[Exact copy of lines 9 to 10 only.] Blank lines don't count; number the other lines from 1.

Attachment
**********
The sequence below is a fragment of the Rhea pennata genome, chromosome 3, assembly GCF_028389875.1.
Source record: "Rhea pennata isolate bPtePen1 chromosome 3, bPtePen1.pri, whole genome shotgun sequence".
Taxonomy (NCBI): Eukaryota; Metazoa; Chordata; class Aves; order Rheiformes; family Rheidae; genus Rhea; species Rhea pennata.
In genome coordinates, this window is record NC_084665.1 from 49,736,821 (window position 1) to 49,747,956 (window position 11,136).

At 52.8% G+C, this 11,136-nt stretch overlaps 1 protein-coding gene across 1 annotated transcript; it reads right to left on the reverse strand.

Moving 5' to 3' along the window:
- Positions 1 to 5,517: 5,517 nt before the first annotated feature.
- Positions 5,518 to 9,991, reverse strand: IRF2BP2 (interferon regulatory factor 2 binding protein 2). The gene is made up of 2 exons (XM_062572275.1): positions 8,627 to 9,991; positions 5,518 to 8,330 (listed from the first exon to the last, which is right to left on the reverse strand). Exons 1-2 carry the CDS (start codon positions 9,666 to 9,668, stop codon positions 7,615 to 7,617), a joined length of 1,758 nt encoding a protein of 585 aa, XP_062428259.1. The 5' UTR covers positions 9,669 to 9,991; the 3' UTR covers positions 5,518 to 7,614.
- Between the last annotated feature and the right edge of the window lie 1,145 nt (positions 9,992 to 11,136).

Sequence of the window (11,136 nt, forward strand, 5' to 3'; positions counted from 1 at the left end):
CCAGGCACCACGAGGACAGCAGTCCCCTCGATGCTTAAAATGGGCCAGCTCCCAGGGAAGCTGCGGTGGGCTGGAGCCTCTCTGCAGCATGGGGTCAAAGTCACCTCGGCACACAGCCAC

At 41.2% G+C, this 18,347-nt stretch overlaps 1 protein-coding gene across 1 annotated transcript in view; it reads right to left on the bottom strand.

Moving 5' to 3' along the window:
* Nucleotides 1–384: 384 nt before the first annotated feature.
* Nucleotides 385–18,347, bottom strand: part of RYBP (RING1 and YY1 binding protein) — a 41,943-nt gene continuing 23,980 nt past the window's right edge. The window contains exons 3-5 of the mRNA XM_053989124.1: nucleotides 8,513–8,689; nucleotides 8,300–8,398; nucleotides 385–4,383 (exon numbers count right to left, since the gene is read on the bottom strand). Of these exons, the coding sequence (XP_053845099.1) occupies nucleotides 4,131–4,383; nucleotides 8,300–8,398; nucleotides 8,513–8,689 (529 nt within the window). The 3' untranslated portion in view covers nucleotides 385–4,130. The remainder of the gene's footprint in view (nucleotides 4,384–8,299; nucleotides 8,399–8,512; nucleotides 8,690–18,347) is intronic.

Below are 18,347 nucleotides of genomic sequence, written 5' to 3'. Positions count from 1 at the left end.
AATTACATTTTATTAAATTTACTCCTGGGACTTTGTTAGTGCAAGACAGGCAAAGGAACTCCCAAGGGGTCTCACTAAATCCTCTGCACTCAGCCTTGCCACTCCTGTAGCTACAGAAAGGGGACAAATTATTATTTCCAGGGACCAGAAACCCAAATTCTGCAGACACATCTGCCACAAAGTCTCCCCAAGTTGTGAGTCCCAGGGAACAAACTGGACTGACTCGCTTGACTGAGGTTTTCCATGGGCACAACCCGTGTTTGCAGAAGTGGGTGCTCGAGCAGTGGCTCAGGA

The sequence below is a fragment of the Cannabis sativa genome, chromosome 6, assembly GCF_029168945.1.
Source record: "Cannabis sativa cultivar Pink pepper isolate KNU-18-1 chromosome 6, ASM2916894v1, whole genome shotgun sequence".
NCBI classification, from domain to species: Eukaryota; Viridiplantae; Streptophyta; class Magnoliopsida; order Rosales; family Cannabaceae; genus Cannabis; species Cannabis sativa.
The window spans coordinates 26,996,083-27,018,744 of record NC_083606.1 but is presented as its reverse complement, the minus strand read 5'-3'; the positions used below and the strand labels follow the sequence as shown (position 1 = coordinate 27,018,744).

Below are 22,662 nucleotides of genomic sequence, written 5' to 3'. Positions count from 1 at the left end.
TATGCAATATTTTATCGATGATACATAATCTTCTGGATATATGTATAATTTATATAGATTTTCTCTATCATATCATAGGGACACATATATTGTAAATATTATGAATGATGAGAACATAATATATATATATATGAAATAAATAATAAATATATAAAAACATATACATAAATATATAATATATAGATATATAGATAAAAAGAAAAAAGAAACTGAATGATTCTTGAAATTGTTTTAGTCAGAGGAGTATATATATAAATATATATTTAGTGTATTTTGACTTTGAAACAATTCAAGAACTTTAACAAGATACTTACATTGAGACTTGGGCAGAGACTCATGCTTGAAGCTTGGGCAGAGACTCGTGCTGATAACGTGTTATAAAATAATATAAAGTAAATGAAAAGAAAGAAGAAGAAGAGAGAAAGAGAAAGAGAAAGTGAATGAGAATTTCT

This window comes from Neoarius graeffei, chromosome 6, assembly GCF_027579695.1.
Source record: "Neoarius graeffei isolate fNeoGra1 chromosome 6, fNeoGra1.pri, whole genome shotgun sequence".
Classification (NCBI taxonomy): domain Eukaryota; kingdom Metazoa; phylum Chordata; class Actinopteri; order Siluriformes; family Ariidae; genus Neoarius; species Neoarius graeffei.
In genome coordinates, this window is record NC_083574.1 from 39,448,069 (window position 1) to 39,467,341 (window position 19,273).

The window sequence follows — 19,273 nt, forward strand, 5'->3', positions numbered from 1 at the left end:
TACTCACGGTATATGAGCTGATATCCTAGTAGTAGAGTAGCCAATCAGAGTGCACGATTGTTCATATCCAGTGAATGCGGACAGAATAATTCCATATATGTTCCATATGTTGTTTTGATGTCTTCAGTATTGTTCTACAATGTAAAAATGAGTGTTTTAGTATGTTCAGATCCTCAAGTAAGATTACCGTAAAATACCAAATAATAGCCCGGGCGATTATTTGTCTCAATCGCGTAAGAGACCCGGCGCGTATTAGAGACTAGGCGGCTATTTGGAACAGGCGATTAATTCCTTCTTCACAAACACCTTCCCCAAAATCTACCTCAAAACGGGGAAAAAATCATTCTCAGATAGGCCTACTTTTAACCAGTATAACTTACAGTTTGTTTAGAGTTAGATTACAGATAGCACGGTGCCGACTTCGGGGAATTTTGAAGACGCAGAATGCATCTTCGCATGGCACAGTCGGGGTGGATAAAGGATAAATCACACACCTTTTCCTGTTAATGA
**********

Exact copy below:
- Between the last annotated feature and the right edge of the window lie 1,145 nt (positions 9,992 to 11,136).

Sequence of the window (11,136 nt, forward strand, 5' to 3'; positions counted from 1 at the left end):